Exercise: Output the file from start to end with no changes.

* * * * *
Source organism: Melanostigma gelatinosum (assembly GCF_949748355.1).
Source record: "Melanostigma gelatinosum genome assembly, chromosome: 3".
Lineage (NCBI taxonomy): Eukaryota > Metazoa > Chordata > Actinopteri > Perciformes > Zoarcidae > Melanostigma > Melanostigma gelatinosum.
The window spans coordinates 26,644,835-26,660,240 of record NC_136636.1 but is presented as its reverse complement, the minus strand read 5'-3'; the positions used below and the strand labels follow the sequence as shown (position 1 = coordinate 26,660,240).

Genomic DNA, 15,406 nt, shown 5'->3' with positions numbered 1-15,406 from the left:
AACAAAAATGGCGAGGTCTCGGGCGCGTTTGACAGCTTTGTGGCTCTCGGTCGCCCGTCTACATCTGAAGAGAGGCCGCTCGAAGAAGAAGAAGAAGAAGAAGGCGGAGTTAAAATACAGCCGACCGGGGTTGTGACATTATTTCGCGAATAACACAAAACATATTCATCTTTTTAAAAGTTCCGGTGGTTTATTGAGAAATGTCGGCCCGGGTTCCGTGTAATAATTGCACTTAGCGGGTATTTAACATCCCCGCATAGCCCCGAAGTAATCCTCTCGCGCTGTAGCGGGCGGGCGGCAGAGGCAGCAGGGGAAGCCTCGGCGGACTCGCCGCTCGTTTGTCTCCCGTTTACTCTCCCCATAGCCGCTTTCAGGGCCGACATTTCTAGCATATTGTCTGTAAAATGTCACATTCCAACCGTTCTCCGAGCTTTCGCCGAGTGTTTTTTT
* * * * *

Source organism: Melanostigma gelatinosum (assembly GCF_949748355.1).
Source record: "Melanostigma gelatinosum genome assembly, chromosome: 3".
Lineage (NCBI taxonomy): Eukaryota > Metazoa > Chordata > Actinopteri > Perciformes > Zoarcidae > Melanostigma > Melanostigma gelatinosum.
The window spans coordinates 26,644,835-26,660,240 of record NC_136636.1 but is presented as its reverse complement, the minus strand read 5'-3'; the positions used below and the strand labels follow the sequence as shown (position 1 = coordinate 26,660,240).

Genomic DNA, 15,406 nt, shown 5'->3' with positions numbered 1-15,406 from the left:
AACAAAAATGGCGAGGTCTCGGGCGCGTTTGACAGCTTTGTGGCTCTCGGTCGCCCGTCTACATCTGAAGAGAGGCCGCTCGAAGAAGAAGAAGAAGAAGAAGGCGGAGTTAAAATACAGCCGACCGGGGTTGTGACATTATTTCGCGAATAACACAAAACATATTCATCTTTTTAAAAGTTCCGGTGGTTTATTGAGAAATGTCGGCCCGGGTTCCGTGTAATAATTGCACTTAGCGGGTATTTAACATCCCCGCATAGCCCCGAAGTAATCCTCTCGCGCTGTAGCGGGCGGGCGGCAGAGGCAGCAGGGGAAGCCTCGGCGGACTCGCCGCTCGTTTGTCTCCCGTTTACTCTCCCCATAGCCGCTTTCAGGGCCGACATTTCTAGCATATTGTCTGTAAAATGTCACATTCCAACCGTTCTCCGAGCTTTCGCCGAGTGTTTTTTT